When you work in video games, you often get asked what new titles you are looking forward to. While experience has been teaching me to temper my enthusiasm, I do have one that I’m excited to play. I first got to experience Dual Universe in-person at PAX West last September, and since then I’ve been eagerly anticipating its release! Why? That title pretty summed it up well: It’s a persistent, seamless, sandbox universe. More than that even, it is a hotbed of creativity thanks to its voxel foundation. So I’ve had a taste of what can happen in a world that customizable, and I hunger for more!
That meeting with Jean-Christophe Baillie, the president and founder of NovaQuark, was seven months ago. How has development been coming along since then? How does the game look today? I got to sit down with Baillie for an update on progress and a new tour through the universe a few weeks ago. In my first demo, I saw promise. This time, I saw more of that promise realized.
During our conversation, I have to say Baillie spoke music to my ears. He emphasized a point that I wish more devs would embrace. He said, “We can’t have it all.” Yes, there might be features that are cool to have, but Baillie is not afraid to leave out those that do not fit into Dual Universe or that will detract from the quality of the experience.
“There are some technical compromises that need to be done. Why? Well to have a single shard universe where you can build anything you want,” he explained. “The point is to really try to make sure that what is not absolutely necessary to the gameplay and the game experience is taken out of the picture so that you can have a good experience in any situation.”
Basically, if it supports the fluidity of the game, then it’s worth giving up. “Right now we’re trying to find the balance between the technical limits and the gameplay that makes sense for players,” Baillie told me. “Our job as a company is to make sure it works fluidly, that you have the right tools, and that the performance is fine. And for the rest, I totally trust the community.”
That community is already up and running. Perhaps the most significant change since that first meeting, at least according to Baillie, is the addition of players to the game. There are already over 900 organizations founded for the game, and around 3,000 players are actually currently taking part in testing. The working demo last year was impressive, but the influx of alpha testers has seriously upped the creativity factor as well as provided the devs with important data and feedback for development.
Just how much creativity are we talking about? In our afternoon tour we traveled to various planets and moons (there are 12 now), checking out a number of various bases and ships. We perused underground builds, mountaintop builds, and waterfront builds, from castles to cathedrals to outposts to mega bases. We even visited a player-build city (one of the specific events devs requested to test specific features). We also saw ships of various sizes, including what appeared to be attempts to make a sandcrawler-like vehicle fly. It was a wonderful taste of the creativity that will be covering more of the solar systems soon. Baillie noted that he was seeing some of the builds in our travels for the very first time, and for him that’s a major asset of DU; he loves being surprised, and this game offers new things to discover constantly. That is something I am really looking forward to as well.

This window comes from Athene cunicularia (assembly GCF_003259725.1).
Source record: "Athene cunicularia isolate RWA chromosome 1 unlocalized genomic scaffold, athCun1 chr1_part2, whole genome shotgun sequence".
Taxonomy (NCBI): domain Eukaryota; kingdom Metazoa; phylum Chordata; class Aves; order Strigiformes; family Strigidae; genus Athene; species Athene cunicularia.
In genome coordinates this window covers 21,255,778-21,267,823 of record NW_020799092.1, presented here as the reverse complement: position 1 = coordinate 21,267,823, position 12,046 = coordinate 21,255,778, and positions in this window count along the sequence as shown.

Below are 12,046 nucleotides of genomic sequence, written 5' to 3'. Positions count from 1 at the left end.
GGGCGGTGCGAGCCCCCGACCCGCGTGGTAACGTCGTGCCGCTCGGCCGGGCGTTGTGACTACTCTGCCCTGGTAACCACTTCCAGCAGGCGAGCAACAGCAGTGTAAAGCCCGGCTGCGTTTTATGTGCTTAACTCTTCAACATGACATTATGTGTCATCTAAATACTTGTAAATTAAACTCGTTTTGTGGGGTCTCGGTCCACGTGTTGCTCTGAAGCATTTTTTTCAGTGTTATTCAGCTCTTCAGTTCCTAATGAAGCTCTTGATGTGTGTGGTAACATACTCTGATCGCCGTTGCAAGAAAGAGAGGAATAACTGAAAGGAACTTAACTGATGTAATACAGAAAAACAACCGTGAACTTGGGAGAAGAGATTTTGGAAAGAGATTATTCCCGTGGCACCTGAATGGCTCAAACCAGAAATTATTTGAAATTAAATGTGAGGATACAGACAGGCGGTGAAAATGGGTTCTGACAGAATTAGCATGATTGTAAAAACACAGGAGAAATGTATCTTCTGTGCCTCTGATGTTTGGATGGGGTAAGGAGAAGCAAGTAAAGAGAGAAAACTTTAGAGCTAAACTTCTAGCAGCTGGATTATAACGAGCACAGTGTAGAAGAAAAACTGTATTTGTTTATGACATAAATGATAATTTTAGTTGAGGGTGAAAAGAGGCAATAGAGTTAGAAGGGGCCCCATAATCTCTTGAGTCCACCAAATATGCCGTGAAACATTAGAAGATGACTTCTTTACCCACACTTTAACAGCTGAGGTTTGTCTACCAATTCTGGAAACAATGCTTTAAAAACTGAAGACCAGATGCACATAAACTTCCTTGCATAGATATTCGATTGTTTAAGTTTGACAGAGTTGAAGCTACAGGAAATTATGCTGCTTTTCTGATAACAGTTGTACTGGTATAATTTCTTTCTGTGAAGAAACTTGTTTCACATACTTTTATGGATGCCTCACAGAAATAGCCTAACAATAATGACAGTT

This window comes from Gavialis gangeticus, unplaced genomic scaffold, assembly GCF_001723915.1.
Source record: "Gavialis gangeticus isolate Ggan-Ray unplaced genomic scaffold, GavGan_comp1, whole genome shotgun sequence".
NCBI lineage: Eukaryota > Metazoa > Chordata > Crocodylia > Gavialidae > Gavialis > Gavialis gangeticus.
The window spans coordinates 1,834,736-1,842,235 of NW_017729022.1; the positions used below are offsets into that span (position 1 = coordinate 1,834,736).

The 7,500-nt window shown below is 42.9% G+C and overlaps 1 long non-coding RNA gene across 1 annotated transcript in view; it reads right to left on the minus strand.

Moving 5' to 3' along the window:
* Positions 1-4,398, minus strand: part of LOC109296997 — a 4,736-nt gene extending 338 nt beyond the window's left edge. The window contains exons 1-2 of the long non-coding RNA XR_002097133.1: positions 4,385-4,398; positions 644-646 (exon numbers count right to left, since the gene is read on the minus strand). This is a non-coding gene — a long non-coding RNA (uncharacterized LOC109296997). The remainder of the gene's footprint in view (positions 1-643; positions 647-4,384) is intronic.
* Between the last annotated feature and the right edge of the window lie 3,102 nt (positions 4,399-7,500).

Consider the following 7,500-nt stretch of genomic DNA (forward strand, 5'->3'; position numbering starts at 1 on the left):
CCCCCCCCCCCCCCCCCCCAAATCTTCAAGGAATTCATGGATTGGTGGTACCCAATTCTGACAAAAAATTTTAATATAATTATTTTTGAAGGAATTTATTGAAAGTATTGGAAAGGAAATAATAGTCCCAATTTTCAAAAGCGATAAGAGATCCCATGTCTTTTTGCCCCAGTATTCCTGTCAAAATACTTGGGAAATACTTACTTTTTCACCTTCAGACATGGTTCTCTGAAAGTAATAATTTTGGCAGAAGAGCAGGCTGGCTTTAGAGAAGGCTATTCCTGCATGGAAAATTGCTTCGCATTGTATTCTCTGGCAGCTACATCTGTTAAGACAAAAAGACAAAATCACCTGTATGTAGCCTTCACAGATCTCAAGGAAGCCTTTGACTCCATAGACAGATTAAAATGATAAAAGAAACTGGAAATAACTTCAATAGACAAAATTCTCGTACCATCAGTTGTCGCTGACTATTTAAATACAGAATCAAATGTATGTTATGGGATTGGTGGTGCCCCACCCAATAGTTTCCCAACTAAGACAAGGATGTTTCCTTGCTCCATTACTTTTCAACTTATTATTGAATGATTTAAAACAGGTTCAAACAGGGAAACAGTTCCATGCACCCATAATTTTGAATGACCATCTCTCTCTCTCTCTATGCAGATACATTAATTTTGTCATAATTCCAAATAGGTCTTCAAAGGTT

I fully admit that one of my favorite things to do will be exactly that: traveling the universe and admiring all the creations. If only I could travel at the speed of god-mode that Baillie was using during the tour, which is significantly faster than players can move (we made a five-hour trip in just a couple of minutes!). I could cover so much ground and show off so much player creativity in a single stream. Then again, that mode have one major drawback: rendering. Because of our speed of approach, all of the builds and ships couldn’t render fast enough and were jagged blobs until we gave them each some time to fully pop in. I asked about this rendering issue and was assured that it wasn’t a problem at players’ speeds (with the exception of the giant city that is still being worked on). Baillie is confident that even that will be smoothed out.
“Apart from the city, which is something we are working on (and we have very very good hopes that we are going to fix it) — apart from that everything is totally fluid already,” he told me, noting that there might need to ultimately be a limit to how much construction can happen in a specific volume of space to maintain that, but he doesn’t think it will get to that point.
Speaking of limits, there are a few already. For instance, players cannot stack a million office chairs in a space to create a lag trap. As Baillie emphasized, “We will have limits that make sense from the creative standpoint, but will still prevent someone [from] trying to create sort of a lag ship — something that flies near you and just lags you.”
Building more than a world
Being able to physically build isn’t the sole purpose of Dual Universe. Baillie stressed to me that the game is about the content that the players make — the political intrigues, the economy, and the stories. “It’s not just about building stuff, building spaceships or cities, etc.,” he said. “It’s also building the stories, building what people are going to fight for, whom you’re going to join with as a gamer — what kind of agenda you are going to stick to.” Put succinctly, “It isn’t just building structures; it is building social structures and goals.”